Mission: SFU; OAST-Flyer|
Space Shuttle: Endeavour
Launch Pad: 39B
Launched: January 11, 1996, 4:41:00 a.m. EST
Landing Site: Kennedy Space Center, Florida
Landing: January 20, 1996, 2:41:41 a.m. EST
Rollout Distance: 8,770 feet
Rollout Time: 66 seconds
Mission Duration: 8 days, 22 hours, 1 minute, 47 seconds
Orbit Altitude: 250 nautical miles
Orbit Inclination: 28.45 degrees
Miles Traveled: 3.7 million
Image above: STS-72 Crew photo with Commander Brian Duffy, Pilot Brent W. Jett, Mission Specialists Leroy Chiao, Daniel T. Barry, Winston E. Scott and Koichi Wakata. Image Credit: NASA
Countdown to first shuttle launch of year proceeded smoothly except for 23-minute delay due to communication glitches between various sites on ground, and to avoid potential collision with space debris.
First shuttle flight of 1996 highlighted by retrieval of a Japanese satellite, deployment and retrieval of a NASA science payload, and two spacewalks.
Mission Specialist Wakata operated remote manipulator system arm on flight day three to pluck Japanese Space Flyer Unit (SFU) from orbit, completing 10-month scientific mission involving almost a dozen experiments ranging from materials science to biological studies. SFU was launched aboard a Japanese H-2 rocket March 18, 1995 from Tanegashima Space Center. Both solar arrays on SFU had to be jettisoned prior to retrieval when sensors indicated improper latching following retraction.
On flight day four, Wakata again operated Endeavour's robot arm, this time to deploy Office of Aeronautics and Space Technology-Flyer (OAST-Flyer), sending experiment-laden platform on its way to a two-day free-flight at a distance of approximately 45 miles (72 kilometers) from the orbiter. OAST-Flyer comprised of Spartan platform holding four experiments: Return Flux Experiment (REFLEX) to test accuracy of computer models predicting spacecraft exposure to contamination; Global Positioning System (GPS) Attitude Determination and Control Experiment (GADACS), to demonstrate GPS technology in space; Solar Exposure to Laser Ordnance Device (SELODE) to test laser ordnance devices; and Spartan Packet Radio Experiment (SPRE), an amateur radio communications experiment. OAST-Flyer retrieved on flight day six, with Wakata again operating the remote manipulator system arm to retrieve the platform.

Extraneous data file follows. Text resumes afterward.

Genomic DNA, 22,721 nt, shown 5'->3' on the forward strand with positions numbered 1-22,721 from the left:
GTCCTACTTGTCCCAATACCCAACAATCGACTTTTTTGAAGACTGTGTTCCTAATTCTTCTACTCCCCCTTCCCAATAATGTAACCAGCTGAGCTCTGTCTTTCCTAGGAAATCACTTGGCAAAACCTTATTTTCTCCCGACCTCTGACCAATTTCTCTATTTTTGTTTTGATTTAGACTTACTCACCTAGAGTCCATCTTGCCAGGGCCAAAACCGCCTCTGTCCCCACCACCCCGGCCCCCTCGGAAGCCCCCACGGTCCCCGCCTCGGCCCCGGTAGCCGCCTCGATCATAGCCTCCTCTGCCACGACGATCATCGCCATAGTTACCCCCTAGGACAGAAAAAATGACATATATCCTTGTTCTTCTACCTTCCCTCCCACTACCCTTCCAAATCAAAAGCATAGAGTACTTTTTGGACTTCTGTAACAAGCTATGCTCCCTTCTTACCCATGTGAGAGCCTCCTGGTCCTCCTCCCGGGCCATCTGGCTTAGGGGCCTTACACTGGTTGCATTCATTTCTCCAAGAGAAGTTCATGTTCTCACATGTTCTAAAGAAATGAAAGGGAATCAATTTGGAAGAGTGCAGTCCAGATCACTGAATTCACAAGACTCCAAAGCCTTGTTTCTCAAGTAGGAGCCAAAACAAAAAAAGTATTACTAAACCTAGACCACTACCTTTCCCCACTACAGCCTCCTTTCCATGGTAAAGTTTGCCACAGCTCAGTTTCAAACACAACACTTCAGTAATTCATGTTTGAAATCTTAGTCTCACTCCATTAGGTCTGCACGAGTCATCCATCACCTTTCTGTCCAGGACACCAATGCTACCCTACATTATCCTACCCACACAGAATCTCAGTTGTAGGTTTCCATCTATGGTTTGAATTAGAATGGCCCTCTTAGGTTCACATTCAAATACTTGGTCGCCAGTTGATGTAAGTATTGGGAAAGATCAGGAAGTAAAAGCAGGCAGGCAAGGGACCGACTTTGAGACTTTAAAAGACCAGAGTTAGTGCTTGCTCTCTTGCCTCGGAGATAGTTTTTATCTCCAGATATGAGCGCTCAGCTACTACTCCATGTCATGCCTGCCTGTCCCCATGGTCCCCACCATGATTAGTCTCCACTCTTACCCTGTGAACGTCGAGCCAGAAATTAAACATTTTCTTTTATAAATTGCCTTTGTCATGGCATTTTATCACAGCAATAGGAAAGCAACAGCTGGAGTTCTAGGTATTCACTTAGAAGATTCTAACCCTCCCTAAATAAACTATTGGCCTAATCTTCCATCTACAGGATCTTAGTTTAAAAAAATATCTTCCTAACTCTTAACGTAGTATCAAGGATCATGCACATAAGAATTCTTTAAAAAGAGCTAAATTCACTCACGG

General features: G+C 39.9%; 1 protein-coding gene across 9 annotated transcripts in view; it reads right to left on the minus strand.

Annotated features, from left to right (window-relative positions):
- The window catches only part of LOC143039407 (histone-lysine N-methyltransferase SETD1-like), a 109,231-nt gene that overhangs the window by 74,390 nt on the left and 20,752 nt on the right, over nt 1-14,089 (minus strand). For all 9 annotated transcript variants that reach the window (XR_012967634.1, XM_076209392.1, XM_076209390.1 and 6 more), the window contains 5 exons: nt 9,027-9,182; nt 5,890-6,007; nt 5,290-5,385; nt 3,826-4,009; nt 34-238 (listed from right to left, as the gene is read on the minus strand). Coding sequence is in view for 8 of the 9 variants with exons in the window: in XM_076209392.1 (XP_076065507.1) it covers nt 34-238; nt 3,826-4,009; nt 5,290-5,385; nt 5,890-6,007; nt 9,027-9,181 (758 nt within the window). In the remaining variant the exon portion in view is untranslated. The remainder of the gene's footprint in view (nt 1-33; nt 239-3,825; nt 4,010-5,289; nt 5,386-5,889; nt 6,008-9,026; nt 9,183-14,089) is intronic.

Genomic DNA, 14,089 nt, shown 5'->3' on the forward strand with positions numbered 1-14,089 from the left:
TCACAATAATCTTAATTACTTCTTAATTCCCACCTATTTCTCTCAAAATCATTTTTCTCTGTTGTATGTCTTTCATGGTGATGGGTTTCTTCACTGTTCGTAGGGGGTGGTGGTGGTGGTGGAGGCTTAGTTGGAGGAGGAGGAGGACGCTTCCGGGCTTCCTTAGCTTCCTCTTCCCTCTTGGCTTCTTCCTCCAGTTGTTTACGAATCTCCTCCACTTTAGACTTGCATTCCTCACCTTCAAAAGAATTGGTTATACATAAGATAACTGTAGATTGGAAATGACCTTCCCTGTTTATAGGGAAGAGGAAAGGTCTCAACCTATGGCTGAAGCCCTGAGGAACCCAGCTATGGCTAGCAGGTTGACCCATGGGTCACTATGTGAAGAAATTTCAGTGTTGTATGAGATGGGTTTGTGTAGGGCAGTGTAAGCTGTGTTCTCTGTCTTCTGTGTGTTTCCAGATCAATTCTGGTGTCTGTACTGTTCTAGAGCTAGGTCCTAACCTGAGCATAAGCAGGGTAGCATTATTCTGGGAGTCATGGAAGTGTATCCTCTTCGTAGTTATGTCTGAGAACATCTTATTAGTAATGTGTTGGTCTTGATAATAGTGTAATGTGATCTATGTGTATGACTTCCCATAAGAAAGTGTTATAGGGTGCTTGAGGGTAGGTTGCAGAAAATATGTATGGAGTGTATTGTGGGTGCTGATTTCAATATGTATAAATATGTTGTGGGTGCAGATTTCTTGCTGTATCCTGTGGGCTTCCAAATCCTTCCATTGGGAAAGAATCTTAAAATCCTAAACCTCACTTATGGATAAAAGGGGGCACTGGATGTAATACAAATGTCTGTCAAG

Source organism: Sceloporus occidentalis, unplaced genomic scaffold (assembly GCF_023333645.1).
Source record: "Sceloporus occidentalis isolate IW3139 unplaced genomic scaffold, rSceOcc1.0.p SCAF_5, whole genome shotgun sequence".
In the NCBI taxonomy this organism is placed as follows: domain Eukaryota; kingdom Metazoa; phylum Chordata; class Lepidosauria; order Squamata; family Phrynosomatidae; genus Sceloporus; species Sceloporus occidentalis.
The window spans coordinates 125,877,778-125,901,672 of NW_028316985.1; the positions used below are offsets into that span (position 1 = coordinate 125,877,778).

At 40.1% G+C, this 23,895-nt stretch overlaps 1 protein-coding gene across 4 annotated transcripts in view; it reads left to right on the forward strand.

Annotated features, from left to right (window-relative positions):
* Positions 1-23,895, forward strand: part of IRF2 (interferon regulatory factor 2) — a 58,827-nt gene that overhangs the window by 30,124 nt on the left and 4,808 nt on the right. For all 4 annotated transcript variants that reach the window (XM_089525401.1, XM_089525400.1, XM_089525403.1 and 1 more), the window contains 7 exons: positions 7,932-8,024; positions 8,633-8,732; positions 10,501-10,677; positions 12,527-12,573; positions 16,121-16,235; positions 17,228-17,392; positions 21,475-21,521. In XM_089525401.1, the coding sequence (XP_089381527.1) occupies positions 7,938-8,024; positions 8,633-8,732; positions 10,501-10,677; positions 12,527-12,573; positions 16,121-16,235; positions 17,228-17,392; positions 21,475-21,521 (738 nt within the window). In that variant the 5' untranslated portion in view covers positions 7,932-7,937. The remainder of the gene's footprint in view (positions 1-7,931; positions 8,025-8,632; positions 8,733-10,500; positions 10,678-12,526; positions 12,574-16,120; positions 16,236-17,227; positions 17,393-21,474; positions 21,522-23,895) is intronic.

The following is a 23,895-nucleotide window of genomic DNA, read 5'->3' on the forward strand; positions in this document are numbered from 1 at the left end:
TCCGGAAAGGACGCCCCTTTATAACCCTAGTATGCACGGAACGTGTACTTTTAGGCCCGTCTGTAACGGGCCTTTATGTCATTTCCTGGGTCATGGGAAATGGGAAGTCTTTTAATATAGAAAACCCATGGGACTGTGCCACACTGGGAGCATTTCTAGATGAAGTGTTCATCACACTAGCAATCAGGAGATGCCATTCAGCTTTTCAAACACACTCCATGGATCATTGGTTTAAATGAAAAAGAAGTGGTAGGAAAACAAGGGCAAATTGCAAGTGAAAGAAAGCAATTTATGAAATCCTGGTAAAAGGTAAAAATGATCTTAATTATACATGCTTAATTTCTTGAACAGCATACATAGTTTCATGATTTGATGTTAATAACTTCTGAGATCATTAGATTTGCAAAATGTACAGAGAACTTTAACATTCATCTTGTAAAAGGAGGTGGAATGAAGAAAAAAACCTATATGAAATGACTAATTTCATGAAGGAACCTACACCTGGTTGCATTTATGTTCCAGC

Two extravehicular activities (EVAs) conducted as part of continuing series to prepare for on-orbit construction of International Space Station. During first EVA on flight day five lasting 6 hours, nine minutes, Mission Specialists Chiao and Barry evaluated new portable work platform and a structure known as the rigid umbilical, which may be used on station to hold various fluid and electrical lines.
During second spacewalk on flight day seven, conducted by Chiao and Scott and lasting six hours, 53 minutes, portable work platform again evaluated. Also tested were a space station utility box designed to hold avionics and fluid line connects. Scott also tested spacesuit's warmth in severe cold up to minus 104 degrees F. (-75 degrees C.).
Additional cargo bay payloads: Shuttle Solar Backscatter Ultraviolet (SSBUV) instrument flying for eighth time and designed to measure ozone concentrations in atmosphere. Also a Hitchhiker carrier holding Shuttle Laser Altimeter-01 (SLA-01)/Get Away Special (GAS) payload. SLA-01 first of four planned remote sensing flights to accurately measure distance between Earth's surface and orbiter; five other GAS canisters held variety of experiments.
In-cabin payloads: Physiological and Anatomical Rodent Experiment/National Institutes of Health-Rodents (PARE/NIH-R3), one in series of experiments designed to study effect of microgravity on rodent anatomy and physiology; Space Tissue Loss/National Institutes of Health- C (STL/NIH-C5) to validate models of microgravity's effects on bone, muscle and cells; Protein Crystal Growth-Single Locker Thermal Enclosure (PCG-STES) for growing high-quality protein crystals; and Commercial Protein Crystal Growth-8 (CPCG-8) payload, which featured crystal growth of new form of recombinant human insulin.
NASA's John F. Kennedy Space Center